Dodgers at Coors Field from a first time attendee

When you live in Albuquerque, you don't have any strong geographic relations to any sports teams, especially baseball. Before the Colorado Rockies began play in 1993, the closest professional baseball team was in Los Angeles. Not exactly a day trip to a game.

You see a lot of Yankees and Red Sox hats around town. And, of course, the Dodgers. For years, the Albuquerque Dukes were the AAA affiliate of the Dodgers and we got to see players like Pedro Martinez, Mike Piazza and many other future Dodgers play at the old Dukes Stadium.

Like what I assume would be many Dodgers fans in New Mexico, I had never seen the Dodgers actually play in person until this year -- this weekend in Colorado, in fact. I had previously only seen two MLB games, the San Diego Padres hosting the St. Louis Cardinals during Mark McGwire's 70 home run season (McGwire hit a home run) and two years ago the Chicago Cubs at Coors Field.

Colorado is about a 7 hour drive from Albuquerque. With a stop at the girlfriend's family's place in Colorado Springs, it isn't too bad of a drive through picturesque Northern New Mexico and Colorado. Denver has a great downtown and it extends to Blake Street, where the Rockies call Coors Field home. 

The main course for my weekend was, of course, the game at Coors Field. We had Club Level seats which were great (here is where I would show you pictures, though they are still on the girlfriend's camera) and had a great view of Hiroki Kuroda going up against the Rockies.

I won't go into too much detail on the game (Eric had the recap here) but I'll give some initial impressions. I was very happy to see Kuroda get a win and even happier to see the home run by Rod Barajas in the third inning. The Tony Gwynn Jr. home run? While most of the rest of the crowd was distraught, I was over the moon. I mean, two home runs in one game for the Dodgers? Who would have guessed?

Being at the stadium is definitely a different experience. I didn't get to check in on the latest news and didn't know why Andre Ethier was out of the lineup. I didn't know why Barajas left in the sixth inning. All I knew is the Dodgers won, the rain was cold and the beer was good.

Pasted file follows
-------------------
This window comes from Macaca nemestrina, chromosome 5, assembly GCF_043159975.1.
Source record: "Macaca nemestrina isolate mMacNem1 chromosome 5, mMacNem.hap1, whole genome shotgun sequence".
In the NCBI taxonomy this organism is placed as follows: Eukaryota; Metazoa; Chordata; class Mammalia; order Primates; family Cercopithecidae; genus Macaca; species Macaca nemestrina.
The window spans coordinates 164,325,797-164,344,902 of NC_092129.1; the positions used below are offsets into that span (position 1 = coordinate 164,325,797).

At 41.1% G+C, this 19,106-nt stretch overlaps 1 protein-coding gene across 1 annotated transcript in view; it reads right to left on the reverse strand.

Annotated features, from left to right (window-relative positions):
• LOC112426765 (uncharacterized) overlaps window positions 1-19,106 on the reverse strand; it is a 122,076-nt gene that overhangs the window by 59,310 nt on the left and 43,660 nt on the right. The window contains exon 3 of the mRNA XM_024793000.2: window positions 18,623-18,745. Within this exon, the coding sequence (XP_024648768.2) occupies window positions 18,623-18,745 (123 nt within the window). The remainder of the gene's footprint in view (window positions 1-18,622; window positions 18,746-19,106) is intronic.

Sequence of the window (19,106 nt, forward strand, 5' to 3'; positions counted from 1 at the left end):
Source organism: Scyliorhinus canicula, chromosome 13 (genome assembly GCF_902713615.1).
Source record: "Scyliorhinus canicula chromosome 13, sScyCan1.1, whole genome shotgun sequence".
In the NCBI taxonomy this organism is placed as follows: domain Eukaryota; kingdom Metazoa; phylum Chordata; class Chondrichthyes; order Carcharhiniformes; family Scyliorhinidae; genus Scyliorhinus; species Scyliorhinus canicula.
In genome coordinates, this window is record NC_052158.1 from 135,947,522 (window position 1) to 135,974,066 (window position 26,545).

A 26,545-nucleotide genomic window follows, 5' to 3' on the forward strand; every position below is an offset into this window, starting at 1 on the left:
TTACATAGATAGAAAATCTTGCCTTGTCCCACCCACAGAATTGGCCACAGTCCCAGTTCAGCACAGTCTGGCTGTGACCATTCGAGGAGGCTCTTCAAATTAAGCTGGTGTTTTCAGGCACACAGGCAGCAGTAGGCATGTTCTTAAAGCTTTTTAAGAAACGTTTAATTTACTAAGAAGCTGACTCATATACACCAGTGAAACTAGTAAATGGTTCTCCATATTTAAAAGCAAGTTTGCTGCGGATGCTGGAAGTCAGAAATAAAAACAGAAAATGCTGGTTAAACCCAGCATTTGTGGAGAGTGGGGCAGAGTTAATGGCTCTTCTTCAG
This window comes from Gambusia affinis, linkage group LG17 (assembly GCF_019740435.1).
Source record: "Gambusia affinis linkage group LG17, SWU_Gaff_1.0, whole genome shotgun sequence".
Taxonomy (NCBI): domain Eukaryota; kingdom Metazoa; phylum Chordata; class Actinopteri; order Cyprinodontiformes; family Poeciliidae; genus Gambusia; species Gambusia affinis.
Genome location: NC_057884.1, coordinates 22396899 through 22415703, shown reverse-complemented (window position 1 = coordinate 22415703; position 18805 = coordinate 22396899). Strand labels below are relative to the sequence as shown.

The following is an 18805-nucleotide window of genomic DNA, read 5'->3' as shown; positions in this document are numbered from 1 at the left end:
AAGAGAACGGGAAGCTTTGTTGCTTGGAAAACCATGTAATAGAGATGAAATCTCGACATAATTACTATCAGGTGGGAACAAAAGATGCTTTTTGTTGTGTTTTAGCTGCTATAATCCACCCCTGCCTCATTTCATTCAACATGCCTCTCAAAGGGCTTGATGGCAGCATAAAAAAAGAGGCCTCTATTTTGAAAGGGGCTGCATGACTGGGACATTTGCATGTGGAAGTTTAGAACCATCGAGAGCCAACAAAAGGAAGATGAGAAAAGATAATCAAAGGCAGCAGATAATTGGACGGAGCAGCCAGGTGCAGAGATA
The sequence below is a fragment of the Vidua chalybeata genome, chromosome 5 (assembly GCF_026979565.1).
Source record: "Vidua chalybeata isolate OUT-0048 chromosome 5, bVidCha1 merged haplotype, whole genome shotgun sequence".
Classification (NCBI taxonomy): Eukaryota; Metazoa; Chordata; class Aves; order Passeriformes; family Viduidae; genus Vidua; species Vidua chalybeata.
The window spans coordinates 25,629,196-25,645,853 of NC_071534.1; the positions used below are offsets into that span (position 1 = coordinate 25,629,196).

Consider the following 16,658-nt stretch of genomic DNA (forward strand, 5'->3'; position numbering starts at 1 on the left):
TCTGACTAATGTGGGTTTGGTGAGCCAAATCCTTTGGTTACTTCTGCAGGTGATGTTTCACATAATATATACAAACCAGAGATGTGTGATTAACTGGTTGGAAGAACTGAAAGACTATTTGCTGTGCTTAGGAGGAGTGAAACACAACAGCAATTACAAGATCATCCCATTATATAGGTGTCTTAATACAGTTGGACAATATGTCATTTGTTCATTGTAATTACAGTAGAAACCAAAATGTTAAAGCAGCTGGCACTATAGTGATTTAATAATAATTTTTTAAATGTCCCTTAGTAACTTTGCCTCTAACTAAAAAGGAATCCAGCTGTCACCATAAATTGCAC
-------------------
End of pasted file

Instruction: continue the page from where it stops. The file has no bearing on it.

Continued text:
After a somewhat wild night in downtown Denver (even if I remember the details I wouldn't write about them here) and surprisingly not being hungover the next day, we decided to risk the sun and go check out another game at Coors Field. This time, we had seats in the upper deck. And I mean upper. We were actually looking down on the purple row (not to be confused with Purple Row) from some vertigo-inducing heights. Oh, and it was Ted Lilly pitching in the day in Coors Field. 

Watching Lilly throw his 84-mile per hour fastballs past hitters was actually fun to watch. Watching him give up an early home run to Todd Helton (on Helton's birthday, no less) exit early in the game because of an injury was not as fun.

But I'll remember the game for being over five hours long. I'll remember it for seeing Aaron Miles, the gnome himself, hit a home run in extra innings -- and Trent Oeltjen run around the bases in the correct direction for an inside-the-park home run.

Sure, Javy Guerra ended up blowing a save thanks to a 15-pitch at-bat with Helton where Helton nearly decapitated multiple fans with foul balls and the Rockies went on to win, but I'll forget about those and remember seeing the good stuff l saw this weekend. 

I saw Hong Chih-Kuo strike three completely outclassed batters like it was 2010. I saw Gwynn score from first on a single by Justin Sellers. I saw Sellers make some nifty plays at shortstop and saw Aaron Miles walk. Twice! In one game!

All in all, it was a great weekend and was very fun to watch the Dodgers play. I'm already planning on finding out if Chase Field will be as hospitable and fun to watch the Dodgers next year.

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